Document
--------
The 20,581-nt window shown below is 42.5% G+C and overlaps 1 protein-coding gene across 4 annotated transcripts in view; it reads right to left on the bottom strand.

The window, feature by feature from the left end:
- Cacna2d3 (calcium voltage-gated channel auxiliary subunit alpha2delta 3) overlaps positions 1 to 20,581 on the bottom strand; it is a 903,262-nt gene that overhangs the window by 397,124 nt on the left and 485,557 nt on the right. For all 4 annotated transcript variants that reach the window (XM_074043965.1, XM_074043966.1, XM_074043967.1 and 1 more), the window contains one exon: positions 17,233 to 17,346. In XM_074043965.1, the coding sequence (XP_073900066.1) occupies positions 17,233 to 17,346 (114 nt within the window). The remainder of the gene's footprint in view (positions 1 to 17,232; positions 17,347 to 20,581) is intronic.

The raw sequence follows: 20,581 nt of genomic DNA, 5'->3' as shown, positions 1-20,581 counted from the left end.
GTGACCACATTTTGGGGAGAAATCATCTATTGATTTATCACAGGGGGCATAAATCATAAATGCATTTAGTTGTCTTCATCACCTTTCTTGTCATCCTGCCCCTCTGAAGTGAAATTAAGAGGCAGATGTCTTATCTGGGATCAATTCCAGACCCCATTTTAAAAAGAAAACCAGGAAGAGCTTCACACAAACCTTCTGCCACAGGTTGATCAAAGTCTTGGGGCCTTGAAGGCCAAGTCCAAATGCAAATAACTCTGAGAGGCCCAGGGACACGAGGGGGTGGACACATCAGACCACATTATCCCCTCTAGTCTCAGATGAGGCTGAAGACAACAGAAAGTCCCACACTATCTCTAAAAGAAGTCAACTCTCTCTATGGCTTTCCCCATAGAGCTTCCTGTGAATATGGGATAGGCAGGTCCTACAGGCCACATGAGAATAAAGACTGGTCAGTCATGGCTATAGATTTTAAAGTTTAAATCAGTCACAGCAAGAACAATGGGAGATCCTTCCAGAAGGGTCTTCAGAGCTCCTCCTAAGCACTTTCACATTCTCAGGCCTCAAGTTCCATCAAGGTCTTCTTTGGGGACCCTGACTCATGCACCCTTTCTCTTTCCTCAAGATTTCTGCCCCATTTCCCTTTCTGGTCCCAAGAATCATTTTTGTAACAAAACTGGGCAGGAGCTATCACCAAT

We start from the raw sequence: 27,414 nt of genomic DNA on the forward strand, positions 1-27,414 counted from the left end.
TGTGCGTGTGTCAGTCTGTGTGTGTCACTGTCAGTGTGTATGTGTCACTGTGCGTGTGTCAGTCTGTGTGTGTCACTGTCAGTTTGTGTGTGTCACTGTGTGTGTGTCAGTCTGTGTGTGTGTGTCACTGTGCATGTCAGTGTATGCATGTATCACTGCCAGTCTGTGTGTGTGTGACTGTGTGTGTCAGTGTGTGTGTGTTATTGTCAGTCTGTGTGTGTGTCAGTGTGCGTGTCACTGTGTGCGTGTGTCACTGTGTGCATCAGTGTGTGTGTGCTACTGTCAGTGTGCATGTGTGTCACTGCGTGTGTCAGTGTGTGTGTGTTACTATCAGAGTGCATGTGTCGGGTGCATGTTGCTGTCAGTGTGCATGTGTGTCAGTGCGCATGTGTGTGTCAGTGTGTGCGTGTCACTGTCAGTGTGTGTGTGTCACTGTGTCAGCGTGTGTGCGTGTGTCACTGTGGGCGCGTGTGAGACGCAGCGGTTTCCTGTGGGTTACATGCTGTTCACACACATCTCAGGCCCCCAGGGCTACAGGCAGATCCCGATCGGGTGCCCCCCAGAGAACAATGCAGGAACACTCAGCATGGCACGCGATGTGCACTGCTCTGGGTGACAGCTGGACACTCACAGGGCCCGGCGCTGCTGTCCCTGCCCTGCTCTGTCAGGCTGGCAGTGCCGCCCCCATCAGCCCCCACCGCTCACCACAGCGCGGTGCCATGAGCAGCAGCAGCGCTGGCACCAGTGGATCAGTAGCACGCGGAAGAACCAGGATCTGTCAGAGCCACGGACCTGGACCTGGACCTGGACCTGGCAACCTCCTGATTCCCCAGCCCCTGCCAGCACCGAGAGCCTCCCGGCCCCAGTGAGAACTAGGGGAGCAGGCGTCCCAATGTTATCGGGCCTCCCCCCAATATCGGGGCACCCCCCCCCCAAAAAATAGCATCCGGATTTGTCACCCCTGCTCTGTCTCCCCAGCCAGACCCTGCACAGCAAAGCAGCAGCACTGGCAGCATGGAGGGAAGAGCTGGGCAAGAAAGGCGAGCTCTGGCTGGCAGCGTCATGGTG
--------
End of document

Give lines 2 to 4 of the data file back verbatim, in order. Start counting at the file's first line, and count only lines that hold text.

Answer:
The window, feature by feature from the left end:
- Cacna2d3 (calcium voltage-gated channel auxiliary subunit alpha2delta 3) overlaps positions 1 to 20,581 on the bottom strand; it is a 903,262-nt gene that overhangs the window by 397,124 nt on the left and 485,557 nt on the right. For all 4 annotated transcript variants that reach the window (XM_074043965.1, XM_074043966.1, XM_074043967.1 and 1 more), the window contains one exon: positions 17,233 to 17,346. In XM_074043965.1, the coding sequence (XP_073900066.1) occupies positions 17,233 to 17,346 (114 nt within the window). The remainder of the gene's footprint in view (positions 1 to 17,232; positions 17,347 to 20,581) is intronic.

The raw sequence follows: 20,581 nt of genomic DNA, 5'->3' as shown, positions 1-20,581 counted from the left end.